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Growth Type: Stem Tendril Climbers

Stem tendril climbers are a very productive growth type within the group of climbing plants. They grow mobile and touch-sensitive 'extensions' (tendrils), which wind themselves around objects and thus stabilise the upward growing plant. In addition, these tendrils can also be used like “claws,” which can hook themselves into small irregularities like holes, cracks, and crevices, without causing building damage. A similar growth type, the petiole climber, is described separately.


The best known stem tendril climbers are the common grapevine (Vitis vinifera subsp. vinifera) and its relatives: the fox/frost grapes- fruitless wild grapes (Vitis riparia/vulpina) and the grape woodbines (Parthenocissus inserta). The Virginia creeper (Parthenocissus quinquefolia 'Engelmannii') also develops tendrils, as do the annual climbers like the 'Chilean glory flower' (Eccremocarpus scaber), sweet peas, and passionflowers. All these plants climb by means of specialised mobile and touch-sensitive tendrils, which twine around shoots or climbing supports. Once firmly established, they stop growing and (in perennial climbers), lignify.

Climbing Supports

Stem tendril climbers require climbing supports which are not too thick, so that the plants can twine around them easily. Wooden trellises with a diameter of approximately 25mm x 25mm are suitable for the woodbines (Parthenocissus sp.). With perennials (like the grapevine), it is recommended that when pruning them back, the lignified tendrils (the woody parts) are removed from the trellis for aesthetic reasons. Naturally, this requires more maintenance.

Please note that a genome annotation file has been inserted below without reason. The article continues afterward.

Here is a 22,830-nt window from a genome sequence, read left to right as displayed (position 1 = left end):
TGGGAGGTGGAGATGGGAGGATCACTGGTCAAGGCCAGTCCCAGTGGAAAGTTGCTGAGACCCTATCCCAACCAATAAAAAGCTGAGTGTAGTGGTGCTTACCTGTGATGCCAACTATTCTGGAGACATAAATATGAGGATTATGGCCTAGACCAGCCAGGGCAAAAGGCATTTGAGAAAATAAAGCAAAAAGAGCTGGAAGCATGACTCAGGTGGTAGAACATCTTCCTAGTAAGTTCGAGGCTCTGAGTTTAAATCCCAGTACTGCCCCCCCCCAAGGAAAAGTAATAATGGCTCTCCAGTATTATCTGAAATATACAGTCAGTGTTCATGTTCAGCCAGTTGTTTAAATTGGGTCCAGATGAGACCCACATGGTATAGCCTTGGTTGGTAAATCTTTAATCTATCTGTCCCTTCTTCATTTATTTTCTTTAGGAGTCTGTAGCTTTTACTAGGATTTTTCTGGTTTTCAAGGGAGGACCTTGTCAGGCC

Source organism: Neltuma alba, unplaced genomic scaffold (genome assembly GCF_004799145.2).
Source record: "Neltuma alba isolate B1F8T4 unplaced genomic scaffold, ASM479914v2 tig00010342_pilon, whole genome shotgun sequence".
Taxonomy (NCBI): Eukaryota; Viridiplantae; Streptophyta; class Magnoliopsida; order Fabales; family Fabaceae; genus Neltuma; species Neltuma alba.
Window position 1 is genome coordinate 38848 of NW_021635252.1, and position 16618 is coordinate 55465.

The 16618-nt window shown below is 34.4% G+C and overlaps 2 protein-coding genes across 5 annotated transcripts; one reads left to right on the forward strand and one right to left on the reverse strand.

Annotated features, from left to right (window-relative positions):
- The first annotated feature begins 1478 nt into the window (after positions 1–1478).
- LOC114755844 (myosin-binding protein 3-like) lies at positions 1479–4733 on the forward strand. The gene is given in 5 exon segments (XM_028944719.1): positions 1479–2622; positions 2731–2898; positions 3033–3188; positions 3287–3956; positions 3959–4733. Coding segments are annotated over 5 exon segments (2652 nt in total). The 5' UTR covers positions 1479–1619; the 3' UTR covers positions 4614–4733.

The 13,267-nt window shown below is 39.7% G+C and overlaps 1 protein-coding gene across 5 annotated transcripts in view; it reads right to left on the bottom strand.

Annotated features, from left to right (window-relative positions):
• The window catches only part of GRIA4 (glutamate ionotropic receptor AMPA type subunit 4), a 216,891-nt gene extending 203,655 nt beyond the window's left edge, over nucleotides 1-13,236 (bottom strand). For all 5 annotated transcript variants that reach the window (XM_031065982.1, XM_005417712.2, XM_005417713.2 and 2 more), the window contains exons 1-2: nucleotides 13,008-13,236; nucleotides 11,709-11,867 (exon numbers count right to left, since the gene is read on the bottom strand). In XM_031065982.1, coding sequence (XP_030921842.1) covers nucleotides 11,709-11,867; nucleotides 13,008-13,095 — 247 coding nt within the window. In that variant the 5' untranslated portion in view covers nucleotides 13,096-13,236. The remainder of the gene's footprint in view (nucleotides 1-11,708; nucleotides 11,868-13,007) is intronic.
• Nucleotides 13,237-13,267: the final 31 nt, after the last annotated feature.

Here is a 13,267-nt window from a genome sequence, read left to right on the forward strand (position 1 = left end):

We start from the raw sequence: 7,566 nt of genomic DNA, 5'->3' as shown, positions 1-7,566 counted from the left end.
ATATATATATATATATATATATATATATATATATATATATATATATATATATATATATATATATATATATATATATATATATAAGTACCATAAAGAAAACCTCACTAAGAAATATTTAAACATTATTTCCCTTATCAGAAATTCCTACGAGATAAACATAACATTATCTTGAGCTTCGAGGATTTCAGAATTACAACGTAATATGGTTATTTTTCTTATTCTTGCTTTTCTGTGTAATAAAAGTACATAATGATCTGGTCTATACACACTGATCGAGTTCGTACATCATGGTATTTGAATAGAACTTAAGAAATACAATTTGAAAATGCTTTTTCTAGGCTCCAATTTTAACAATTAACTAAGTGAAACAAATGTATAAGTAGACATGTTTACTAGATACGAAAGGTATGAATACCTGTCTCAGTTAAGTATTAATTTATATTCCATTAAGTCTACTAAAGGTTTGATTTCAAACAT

Suitable Wire Rope Systems

The ideal climbing supports for stem tendril climbers are parallel wire ropes where the plants can climb up step by step, like on a climbing frame or ladder. This includes horizontally or diagonally, and sometimes vertically, arranged ropes; depending on the plant species, the mesh size will have to be rather fine (small to medium). If the plants are perennial, the actual main stems have to be attached to the lowest steel rope (support rope). Medium wire rope systems are usually sufficient; at times heavy or massive systems are recommended to provide a greater distance from the wall, especially for the more sensitive grapevine varieties (mildew-prone).

Wire Rope Systems of “Limited Suitability”

Sometimes support systems with small mesh sizes may be too small for the natural growth of the climbing plant... for this reason we consider them of 'limited suitability.' However, if that particular plant is grown in a pot, its growth is limited, allowing a smaller support (smaller mesh size) to be used. Depending on the plant, very small mesh sizes are not optimal because, despite the higher price, they don't actually offer the plant any advantages and, as mentioned above, only increase the maintenance required.

Unsuitable Wire Rope Systems

Stem tendril climbers are generally very flexible plants; there are hardly any rope systems (arrangements) that are not compatible. Very high systems with large-scale rope systems are an exception-- they are not suitable for the annual tendril climbers and their growth height. 

Grapevine tendril on steel cable
Grapevine tendril on steel cable
Bamboo rod with grape woodbine (Parthenocissus inserta)
Bamboo rod with grape woodbine (Parthenocissus inserta)
Sweet pea, a tendril climber
Sweet pea, a tendril climber
Common grapevine is a typical tendril climber
Common grapevine is a typical tendril climber
Climbing grapevines on a wall; the lignified tendrils from the previous year are visible on the wire ropes
Grapevine as a "stem tendril climber"
Entangled tendrils on a cross mount WM12XX8
Trellis plant with lignified tendrils
Grapevine shoot with lignified tendrils on a wooden trellis (in winter)
Tendril climbers on a trellis